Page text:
“I’d lost everything I had worked so hard to have in my life in a few short months because of my behaviour and bad choices.”
Shaun suffered from PTSD. His condition was triggered by tragic life events before his time in the military and exacerbated during deployment to Iraq. Eventually the trauma, nightmares and mental scarring “broke” him. Shaun turned to alcohol to numb the anguish and pain he was suffering.
However, instead of helping, alcohol ripped Shaun’s world apart.
“I lost my job, I almost lost my house, my partner at the time left and a lot of people could not handle my unpredictable behaviours,” he says.
When life hit rock bottom Shaun managed to get initial support from veteran charity Combat Stress. Through Combat Stress, he was referred to Venture Trust.
At Venture Trust we have been delivering intensive person-centred personal development in communities and the Scottish wilderness to help people who need more support to realise their potential. By offering intensive learning and development in communities and outdoors, we support people to gain life skills, stability and confidence. Our work aims to end cycles of disadvantage and adversity for individuals, their families and in communities.
We use experiential learning with cognitive and therapeutic developmental techniques to build skills and unlock confidence. This offers support and challenge, so individuals make sustained progress towards their goals. This can take time; we help people build the right foundations and protective factors to succeed for the rest of their lives.
The Positive Futures programme is specifically for veterans struggling with the transition to civilian life. It is for anyone who has served or been trained in the Armed Forces, including reservists and Territorial Army who have initially transitioned well or are currently struggling to transition to civilian life.
For Shaun, the programme was the catalyst for him to fight back from the brink and regain control of his life.
“It was amazing to be part of something again. At this stage I literally couldn’t feed my cat.”
There was sustained support and development during the three-phase programme. Firstly, Shaun was assigned an Outreach Worker who worked to stabilise the chaos in his life. Together they set clear and measurable goals to work towards in the build-up to Phase 2 – the wilderness journey.
The Scottish wilderness is at the heart of all our programmes, we give people time, space and intensive support in an outdoor setting.
This setting - far removed from participants' everyday environments - gives people the chance to tackle physical, emotional and social challenges. These challenges are carefully designed to encourage learning and development, to help participants increase their aspirations, confidence and motivation, and to develop a range of skills for life, learning and work.
Shaun says the space and time away allowed him to focus on what he wanted from life and taking part in intensive personal development began to rediscover strengths he had forgotten and discover new skills he didn't think he had.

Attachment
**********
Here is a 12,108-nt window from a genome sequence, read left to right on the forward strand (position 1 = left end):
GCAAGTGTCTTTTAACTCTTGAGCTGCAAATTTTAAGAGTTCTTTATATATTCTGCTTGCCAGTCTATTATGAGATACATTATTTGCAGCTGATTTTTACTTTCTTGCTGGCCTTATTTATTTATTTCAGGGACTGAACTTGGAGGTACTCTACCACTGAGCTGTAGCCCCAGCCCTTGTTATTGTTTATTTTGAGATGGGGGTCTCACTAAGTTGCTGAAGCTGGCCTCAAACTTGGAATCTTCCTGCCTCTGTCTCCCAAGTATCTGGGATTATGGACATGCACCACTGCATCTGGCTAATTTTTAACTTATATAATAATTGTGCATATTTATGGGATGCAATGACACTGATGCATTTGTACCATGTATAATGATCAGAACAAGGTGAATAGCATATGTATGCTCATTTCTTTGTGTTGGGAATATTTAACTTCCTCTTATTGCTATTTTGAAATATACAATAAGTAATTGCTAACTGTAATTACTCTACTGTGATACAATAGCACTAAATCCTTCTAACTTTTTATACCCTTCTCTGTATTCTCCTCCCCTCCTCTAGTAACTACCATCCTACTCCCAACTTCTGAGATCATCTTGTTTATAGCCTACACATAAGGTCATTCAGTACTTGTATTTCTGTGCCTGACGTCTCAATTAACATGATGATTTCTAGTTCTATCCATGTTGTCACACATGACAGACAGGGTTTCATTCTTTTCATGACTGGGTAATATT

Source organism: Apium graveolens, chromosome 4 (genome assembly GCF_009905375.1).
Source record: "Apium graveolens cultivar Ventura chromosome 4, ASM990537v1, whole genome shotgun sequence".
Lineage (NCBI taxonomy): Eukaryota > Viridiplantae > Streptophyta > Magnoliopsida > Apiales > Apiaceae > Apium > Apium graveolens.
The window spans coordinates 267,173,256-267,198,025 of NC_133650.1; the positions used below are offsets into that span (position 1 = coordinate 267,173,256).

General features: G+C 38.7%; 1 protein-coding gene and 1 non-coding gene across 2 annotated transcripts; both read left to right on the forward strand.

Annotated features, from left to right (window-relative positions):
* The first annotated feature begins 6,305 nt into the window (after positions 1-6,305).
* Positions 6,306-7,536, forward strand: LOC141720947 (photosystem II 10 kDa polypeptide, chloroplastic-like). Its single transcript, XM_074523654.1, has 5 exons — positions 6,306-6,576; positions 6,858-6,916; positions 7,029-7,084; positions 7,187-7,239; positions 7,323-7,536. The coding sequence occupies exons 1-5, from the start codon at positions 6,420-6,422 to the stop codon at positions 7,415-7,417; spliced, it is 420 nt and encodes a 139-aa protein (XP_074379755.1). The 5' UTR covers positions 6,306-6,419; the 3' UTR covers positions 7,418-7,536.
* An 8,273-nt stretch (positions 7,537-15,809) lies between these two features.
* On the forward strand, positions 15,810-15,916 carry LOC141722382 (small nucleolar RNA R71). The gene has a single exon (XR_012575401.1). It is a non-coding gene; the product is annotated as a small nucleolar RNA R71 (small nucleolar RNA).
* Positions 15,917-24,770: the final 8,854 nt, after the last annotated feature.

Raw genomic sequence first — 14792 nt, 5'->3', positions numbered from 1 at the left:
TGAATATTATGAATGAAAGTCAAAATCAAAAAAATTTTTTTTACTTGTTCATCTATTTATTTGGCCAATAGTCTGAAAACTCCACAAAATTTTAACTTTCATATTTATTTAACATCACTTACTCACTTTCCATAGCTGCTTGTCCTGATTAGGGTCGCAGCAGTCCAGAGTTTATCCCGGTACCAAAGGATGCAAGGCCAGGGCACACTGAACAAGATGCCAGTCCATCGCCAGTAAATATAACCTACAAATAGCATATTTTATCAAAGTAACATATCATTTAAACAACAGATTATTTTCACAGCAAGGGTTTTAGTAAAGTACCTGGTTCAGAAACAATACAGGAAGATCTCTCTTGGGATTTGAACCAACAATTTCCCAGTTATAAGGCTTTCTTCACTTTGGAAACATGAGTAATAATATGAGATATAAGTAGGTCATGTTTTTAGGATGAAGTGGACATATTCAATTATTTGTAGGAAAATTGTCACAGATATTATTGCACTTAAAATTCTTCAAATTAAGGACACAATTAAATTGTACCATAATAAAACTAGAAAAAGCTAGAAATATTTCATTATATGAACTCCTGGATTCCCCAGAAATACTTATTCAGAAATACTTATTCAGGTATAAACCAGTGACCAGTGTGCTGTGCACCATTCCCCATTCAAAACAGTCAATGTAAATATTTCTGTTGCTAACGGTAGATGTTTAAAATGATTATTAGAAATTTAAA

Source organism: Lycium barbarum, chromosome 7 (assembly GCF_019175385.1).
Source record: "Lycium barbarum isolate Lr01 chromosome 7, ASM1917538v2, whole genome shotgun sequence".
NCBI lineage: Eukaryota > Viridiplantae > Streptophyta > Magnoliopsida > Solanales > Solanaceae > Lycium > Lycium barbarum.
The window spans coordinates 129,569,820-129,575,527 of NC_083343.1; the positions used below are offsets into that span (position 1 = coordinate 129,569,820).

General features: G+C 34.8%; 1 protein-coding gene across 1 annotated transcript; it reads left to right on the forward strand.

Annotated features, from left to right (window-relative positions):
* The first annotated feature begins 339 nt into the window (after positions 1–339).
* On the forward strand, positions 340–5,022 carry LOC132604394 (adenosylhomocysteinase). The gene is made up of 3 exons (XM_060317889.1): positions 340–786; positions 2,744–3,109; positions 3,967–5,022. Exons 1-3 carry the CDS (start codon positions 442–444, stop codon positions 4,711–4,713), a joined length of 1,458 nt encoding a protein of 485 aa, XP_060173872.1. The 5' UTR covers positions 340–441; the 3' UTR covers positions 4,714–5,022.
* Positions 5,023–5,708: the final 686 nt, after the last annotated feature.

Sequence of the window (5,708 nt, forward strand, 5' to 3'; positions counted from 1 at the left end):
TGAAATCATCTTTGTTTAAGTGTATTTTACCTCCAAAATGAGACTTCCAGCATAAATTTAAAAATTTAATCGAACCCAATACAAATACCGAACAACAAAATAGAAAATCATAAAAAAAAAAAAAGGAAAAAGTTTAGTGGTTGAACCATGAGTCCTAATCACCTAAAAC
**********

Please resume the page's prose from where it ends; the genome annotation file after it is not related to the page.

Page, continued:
One of the most important things Shaun realised was to ask for help.
Back in his community, Shaun had long-term support his Outreach Worker. She helped him to consolidate and apply new and old skills, and to use the tools developed to work towards opportunities such as employment, education, training and voluntary work.
On the shore of the Forth of Firth, the breeze creates small whitecaps and the gulls caw as they glide across the horizon. It’s a peaceful and calm scene.
“I can’t believe the chaos that consumed my life is now gone,” Shaun reflects.
“Through a combination of the skills and development I received from Venture Trust, support from Combat Stress, by taking a more active role in UK SMART Recovery and Forth Valley Recovery Community along with working with a mental health professional I have been able to make changes to my life.
“I began to see my own potential. I realised it was up to me to make different decisions and take different actions. But I also needed support to do that. Without Venture Trust and the other organisations who supported me, would I be in a second year of a counselling degree, would I be a SMART Recovery co-ordinator helping others who are in the same situation I used to be in?
“I’m living my life in the moment now and it’s brilliant.”
Oscar lost his 17-year-old sister to a drug overdose.
The trauma and challenges he faced following this “knocked him off his path”.
He turned to alcohol to cope with the pain and sadness. He almost ended up in the criminal justice system through anti-social behaviour. He also began suffering from isolation and a loss of confidence and motivation.
The chance to turn his life around came when Oscar was referred to Venture Trust and he began a series of programmes for young people offered by the organisation. One of these programmes is the Inspiring Young Futures programme which supports young people facing multiple and complex challenges in their life. The programme offers regular community-based outreach support wrapped around an 8-day Wilderness Journey usually in the highlands of Scotland. Through intensive learning and personal development individuals will consolidate their new skills, boost confidence, motivation and aspirations.
Inspiring Young Futures is designed for young people aged 16-25, struggling with a range of challenging circumstances
Many of the young people who complete the Inspiring Young Futures programme are then signposted to our employability programme – CashBack Change Cycle.
The CashBack Change Cycle programme is funded by the Scottish Government’s Cashback for Communities which takes funds recovered from the proceeds of crime and invests them to deliver activities and opportunities for disadvantaged young people.